Aura Bogado writes about racial justice, Native rights, and immigration for The Nation. A former host and producer for Pacifica radio, her work has also been published in Mother Jones, Newsweek Argentina, Colorlines.com and The Huffington Post. She is currently based in New York City.
Brentin Mock’s report from the recent True the Vote national summit in Houston, Texas, offers an alarming look at the lengths to which the rightwing is going to suppress the ability of citizens of color to vote.
True the Vote speakers talked a good game about protecting minority enfranchisement but, as Mock wrote, there was one thing conspicuously missing at the conference—any mention of expanding voter participation among voters of color. That’s the mandate of the League of Young Voters, a national group dedicated to engaging non-college youth and youth from low-income communities of color more deeply in the democratic process by working on local issues and by providing young people with tools, training and support to become meaningful catalysts for change in their communities. Check out LYVEF’s resource page, e-mail firstname.lastname@example.org to volunteer with a local league and donate to support the organization’s ability to counter the well-funded voter suppression tactics of the right.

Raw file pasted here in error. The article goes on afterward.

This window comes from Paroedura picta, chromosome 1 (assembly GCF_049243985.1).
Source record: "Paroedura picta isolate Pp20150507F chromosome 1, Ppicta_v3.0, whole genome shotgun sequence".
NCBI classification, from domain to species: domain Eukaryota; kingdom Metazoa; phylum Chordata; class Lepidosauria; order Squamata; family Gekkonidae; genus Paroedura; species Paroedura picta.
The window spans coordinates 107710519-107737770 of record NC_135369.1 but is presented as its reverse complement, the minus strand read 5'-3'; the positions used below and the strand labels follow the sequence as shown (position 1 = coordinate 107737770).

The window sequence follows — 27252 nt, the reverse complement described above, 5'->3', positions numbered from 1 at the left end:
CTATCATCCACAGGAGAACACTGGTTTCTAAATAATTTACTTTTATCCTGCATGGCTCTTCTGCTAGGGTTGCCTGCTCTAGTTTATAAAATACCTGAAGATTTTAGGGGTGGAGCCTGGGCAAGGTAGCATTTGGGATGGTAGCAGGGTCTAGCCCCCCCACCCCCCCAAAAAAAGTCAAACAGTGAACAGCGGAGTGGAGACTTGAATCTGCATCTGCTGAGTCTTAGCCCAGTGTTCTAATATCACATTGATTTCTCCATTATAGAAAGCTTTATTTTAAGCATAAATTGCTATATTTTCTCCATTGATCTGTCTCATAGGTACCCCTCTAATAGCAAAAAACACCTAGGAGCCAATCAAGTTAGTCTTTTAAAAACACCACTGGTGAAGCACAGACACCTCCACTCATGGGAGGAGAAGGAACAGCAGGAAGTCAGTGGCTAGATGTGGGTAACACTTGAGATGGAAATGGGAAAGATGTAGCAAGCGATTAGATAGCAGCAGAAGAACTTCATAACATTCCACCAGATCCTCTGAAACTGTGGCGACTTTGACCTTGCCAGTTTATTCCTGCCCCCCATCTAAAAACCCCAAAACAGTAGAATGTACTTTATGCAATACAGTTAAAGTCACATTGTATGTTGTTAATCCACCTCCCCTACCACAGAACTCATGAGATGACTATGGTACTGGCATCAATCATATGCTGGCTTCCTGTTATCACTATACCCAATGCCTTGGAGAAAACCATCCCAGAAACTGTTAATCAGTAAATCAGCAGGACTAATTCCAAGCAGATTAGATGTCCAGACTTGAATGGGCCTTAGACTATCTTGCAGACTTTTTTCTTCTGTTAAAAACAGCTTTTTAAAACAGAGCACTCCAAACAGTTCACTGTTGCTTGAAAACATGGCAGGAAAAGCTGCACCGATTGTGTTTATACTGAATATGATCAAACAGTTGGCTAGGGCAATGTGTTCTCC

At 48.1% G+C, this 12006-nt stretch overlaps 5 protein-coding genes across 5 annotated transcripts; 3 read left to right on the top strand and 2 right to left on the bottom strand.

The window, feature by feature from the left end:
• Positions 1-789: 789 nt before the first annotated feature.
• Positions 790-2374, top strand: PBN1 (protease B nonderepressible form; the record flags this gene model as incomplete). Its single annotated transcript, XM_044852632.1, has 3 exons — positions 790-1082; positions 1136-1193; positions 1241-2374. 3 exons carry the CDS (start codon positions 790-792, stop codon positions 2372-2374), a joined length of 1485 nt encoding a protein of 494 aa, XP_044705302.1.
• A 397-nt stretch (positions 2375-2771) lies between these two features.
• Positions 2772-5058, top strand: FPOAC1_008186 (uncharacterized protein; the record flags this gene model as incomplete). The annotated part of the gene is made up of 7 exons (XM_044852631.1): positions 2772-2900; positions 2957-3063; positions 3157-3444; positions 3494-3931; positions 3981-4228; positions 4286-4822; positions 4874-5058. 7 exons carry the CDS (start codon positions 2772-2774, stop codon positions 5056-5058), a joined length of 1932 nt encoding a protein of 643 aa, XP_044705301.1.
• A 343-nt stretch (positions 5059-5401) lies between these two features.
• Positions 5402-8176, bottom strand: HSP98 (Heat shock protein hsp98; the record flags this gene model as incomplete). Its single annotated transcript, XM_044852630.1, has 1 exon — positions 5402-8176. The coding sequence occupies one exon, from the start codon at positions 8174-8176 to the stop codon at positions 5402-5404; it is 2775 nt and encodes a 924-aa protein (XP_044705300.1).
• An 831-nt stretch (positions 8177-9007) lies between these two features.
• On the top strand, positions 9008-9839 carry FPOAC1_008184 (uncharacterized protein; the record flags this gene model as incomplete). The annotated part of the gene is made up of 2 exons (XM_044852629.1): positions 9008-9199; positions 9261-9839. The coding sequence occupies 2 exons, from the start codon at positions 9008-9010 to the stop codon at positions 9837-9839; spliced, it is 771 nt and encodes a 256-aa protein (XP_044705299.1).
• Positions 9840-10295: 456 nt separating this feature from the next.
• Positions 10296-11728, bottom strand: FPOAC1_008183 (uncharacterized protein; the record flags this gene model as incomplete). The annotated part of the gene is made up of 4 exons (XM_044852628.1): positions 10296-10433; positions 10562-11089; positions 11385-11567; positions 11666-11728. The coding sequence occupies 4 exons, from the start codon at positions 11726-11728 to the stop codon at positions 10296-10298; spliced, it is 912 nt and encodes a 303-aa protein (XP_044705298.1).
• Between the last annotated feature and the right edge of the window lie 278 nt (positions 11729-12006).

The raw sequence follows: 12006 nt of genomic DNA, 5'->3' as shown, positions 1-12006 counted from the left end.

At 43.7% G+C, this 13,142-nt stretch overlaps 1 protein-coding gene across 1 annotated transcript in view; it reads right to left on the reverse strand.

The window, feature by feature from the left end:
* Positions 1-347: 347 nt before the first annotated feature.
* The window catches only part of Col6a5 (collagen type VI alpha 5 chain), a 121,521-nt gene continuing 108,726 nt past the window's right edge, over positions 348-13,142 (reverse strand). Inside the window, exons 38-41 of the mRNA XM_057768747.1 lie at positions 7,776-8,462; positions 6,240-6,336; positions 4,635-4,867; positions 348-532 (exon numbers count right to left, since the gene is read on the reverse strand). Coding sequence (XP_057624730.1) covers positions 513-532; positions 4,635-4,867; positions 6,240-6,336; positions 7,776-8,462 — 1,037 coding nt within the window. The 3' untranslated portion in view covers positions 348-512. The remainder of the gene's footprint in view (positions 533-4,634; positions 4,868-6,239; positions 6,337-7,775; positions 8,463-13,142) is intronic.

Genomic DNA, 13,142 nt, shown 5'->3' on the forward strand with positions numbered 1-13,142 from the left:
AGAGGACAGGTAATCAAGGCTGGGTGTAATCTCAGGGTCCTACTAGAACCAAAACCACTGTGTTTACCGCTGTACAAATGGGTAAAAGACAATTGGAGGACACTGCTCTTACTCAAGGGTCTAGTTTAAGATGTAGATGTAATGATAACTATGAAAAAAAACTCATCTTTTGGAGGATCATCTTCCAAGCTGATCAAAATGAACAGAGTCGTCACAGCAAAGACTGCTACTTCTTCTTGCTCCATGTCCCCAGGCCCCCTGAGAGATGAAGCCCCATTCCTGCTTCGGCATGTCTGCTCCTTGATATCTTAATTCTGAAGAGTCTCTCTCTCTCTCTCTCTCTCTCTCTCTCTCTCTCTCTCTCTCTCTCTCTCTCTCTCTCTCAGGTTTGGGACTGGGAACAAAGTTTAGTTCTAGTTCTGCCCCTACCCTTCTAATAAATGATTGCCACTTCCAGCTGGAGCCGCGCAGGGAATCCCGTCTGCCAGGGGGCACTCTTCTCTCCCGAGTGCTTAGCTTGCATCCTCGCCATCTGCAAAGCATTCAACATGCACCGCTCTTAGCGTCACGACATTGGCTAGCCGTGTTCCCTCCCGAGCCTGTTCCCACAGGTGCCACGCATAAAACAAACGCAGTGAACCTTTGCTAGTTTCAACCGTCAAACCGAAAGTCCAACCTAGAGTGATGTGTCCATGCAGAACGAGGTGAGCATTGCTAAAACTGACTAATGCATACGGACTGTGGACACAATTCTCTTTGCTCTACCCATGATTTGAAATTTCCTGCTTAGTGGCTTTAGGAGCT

Last March, in the invaluable Colorlines, which The Nation is collaborating with in a series of reports on voter suppression efforts nationwide, Mock revealed the potentially game-changing news that as many as 5 million eligible voters could meet difficulties voting this Election Day due to new, restrictive voter laws.
Right-wing billionaire brothers Charles and David Koch have funded efforts to thwart 21 million Americans from voting and Koch dollars helped write and propose voting suppression bills in thirty-eight states, as this stunning video from Robert Greenwald’s Brave New Films makes clear.
A weekly guide to meaningful action, this blog connects readers with resources to channel the outrage so many feel after reading about abuses of power and privilege. Far from a comprehensive digest of all worthy groups working on behalf of the social good, Take Action seeks to shine a bright light on one concrete step that Nation readers can take each week. To broaden the conversation, we’ll publish a weekly follow-up post detailing the response and featuring additional campaigns and initiatives that we hope readers will check out. Toward that end, please use the comments field to give us ideas. With your help we can make real change.